Tuesday, January 27, 2015

Tara's First Blog Post--"The Rhodes Bros"

Blog post from 1/23/15

So my first blog post is about a Youtube video that I watched recently. It was made by "The Rhodes Bros"--aka Aaron and Austin Rhodes--who are twin brothers that both came out as gay to their father over a phone call. The video was approximately 8 1/2 minutes long. Much like the selfie photos we have been analyzing, in terms of surroundings, attire, demeanor, etc., this video can be looked at for the same qualities. For one, both of the brothers were nervous before making the call, as heard through their shaky voices and verbal comments that they were nervous. They later cried during the phone call as they were telling their father about their sexual orientation, but then "10 minutes later" they had smiles of relief on their faces and expressed how happy they were to have "10 million pounds lifted off [their] shoulders" after making the call. Thus, this challenges the traditional gender stereotype of males having to maintain a "strong" persona and not show their emotional sides. The twin brothers also wore similar attire, in that they each wore the same style of sweater but one was black and the other was grey, which I believes shows their solidarity with one another. They also have blonde hair, blue eyes, model good looks, and appear through their physical identity as stereotypical "all-American guys." Additionally, the background was a whitewashed bedroom, and they were both sitting on a bed, which discloses their intimate and personal setting, as they might live together or were simply relying on each other for support during this difficult phone call. This video definitely represents a familial identity, in that these brothers are very close and chose to make the call together rather than alone. It also shows their fear of upsetting their father or just his reaction alone, as they said that they had told all of their family members aside from him up until this point. The father's familial identity is also addressed in this video, as his voice is heard on the other end of the line (he is on speaker) and the words he says are presented at the bottom of the screen. He neither asks his sons to change who they are nor blatantly disapproves of their sexual orientation, but does say that he loves them and this situation "is what it is." This video most definitely concerns identity in terms of sexuality, as the boys' main concern was using this social media platform to post their video about coming out to their father. They relay that their message moving forward is to encourage others to "be themselves" and do whatever makes them happy, whether they are gay, bisexual, transgender, or straight and dealing with other issues. Also, they invite people who have come out or who have yet to come out to share their stories in the comments, as they will read all of them. This invitation reminds me of Rettberg's article, as she talks about people posting words and images online in order to have a conversation with their peers in the world. The brothers' personal and informal tone makes this video relatable, and I believe provides appeal for many types of viewers. Clearly, their video has become very popular, as it has over 14 million views. I definitely think this video applies to our class in regards to defining one's identity through his or her online presence.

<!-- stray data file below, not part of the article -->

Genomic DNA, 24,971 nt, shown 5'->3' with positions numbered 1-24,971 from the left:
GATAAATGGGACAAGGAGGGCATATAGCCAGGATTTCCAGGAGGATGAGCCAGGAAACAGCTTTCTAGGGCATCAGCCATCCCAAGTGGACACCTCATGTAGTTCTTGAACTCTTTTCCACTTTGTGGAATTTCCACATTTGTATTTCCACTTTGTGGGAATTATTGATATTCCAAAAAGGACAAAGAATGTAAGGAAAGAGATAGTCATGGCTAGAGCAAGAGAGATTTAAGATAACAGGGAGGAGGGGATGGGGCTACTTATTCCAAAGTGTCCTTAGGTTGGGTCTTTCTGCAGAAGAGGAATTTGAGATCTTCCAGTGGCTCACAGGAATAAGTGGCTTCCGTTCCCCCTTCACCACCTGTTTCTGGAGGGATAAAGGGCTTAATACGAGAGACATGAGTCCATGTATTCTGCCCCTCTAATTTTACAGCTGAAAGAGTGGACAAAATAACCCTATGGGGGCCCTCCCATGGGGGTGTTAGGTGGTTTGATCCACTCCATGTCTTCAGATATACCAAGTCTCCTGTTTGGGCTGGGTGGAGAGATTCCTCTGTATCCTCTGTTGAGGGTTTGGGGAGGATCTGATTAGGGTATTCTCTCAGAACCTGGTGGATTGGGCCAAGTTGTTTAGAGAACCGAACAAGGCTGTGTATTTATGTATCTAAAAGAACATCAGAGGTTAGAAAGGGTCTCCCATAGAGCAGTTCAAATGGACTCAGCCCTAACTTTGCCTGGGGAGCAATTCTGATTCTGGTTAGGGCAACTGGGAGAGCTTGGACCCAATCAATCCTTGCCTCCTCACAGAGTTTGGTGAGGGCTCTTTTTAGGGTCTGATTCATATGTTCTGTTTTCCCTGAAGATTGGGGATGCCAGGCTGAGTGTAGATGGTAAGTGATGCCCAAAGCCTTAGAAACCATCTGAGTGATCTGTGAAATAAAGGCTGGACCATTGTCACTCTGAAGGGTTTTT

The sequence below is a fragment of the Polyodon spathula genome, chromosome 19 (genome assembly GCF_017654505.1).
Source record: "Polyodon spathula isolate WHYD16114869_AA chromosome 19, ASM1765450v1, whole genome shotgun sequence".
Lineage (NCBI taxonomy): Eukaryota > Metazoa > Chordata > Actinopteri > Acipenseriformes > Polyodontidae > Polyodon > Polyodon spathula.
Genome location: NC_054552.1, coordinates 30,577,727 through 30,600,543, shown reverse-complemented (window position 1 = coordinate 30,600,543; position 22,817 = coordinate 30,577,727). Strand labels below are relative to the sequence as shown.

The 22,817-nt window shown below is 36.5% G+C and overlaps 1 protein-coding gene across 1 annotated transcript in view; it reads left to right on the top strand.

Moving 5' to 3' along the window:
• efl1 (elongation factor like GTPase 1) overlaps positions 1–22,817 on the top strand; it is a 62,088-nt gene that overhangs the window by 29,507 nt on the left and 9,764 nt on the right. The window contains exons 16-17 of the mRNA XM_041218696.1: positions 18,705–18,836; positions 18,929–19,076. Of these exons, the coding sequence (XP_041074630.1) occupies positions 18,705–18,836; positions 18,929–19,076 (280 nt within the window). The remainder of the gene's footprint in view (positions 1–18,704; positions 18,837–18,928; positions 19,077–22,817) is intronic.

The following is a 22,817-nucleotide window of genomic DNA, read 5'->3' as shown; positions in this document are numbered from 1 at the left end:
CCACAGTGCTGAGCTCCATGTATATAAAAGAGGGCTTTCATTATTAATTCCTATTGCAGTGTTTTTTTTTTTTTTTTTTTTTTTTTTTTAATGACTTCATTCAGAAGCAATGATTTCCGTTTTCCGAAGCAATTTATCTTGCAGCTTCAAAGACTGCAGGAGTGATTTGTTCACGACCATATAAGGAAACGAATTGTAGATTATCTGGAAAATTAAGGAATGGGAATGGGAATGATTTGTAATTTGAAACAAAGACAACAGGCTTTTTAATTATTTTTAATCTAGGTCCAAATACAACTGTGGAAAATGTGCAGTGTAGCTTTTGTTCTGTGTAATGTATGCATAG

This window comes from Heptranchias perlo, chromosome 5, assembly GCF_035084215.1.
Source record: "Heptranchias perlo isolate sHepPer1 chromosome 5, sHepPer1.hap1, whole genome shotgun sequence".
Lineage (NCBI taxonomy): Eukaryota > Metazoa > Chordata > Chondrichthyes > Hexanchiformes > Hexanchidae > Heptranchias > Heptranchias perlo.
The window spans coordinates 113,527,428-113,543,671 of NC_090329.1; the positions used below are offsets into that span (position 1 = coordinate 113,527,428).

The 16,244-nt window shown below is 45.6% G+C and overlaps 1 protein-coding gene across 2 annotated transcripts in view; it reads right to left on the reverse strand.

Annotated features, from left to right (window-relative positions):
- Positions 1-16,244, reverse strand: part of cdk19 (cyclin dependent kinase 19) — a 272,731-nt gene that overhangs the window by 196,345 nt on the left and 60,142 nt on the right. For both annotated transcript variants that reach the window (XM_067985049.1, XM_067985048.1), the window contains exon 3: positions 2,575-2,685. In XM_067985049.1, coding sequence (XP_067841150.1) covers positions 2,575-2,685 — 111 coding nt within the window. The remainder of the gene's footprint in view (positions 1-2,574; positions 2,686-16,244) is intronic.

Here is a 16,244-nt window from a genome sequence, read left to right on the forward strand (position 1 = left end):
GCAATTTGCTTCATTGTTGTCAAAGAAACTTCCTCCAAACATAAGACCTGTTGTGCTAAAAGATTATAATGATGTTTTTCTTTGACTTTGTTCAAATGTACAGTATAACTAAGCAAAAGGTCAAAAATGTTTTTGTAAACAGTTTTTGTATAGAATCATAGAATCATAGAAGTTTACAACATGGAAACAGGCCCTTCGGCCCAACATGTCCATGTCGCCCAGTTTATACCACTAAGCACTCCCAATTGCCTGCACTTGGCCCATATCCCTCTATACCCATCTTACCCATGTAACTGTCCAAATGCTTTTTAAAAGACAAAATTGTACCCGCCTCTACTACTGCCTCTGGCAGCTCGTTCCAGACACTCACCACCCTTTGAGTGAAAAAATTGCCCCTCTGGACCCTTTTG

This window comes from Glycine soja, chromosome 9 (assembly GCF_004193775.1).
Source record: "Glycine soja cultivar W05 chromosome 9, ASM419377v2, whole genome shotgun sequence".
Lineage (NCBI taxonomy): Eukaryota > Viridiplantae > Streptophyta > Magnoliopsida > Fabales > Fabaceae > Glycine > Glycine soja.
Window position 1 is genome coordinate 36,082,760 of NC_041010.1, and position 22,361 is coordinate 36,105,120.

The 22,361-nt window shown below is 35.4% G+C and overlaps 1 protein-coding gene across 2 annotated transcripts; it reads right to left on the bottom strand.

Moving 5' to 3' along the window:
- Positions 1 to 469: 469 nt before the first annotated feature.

Here's a link to the video:

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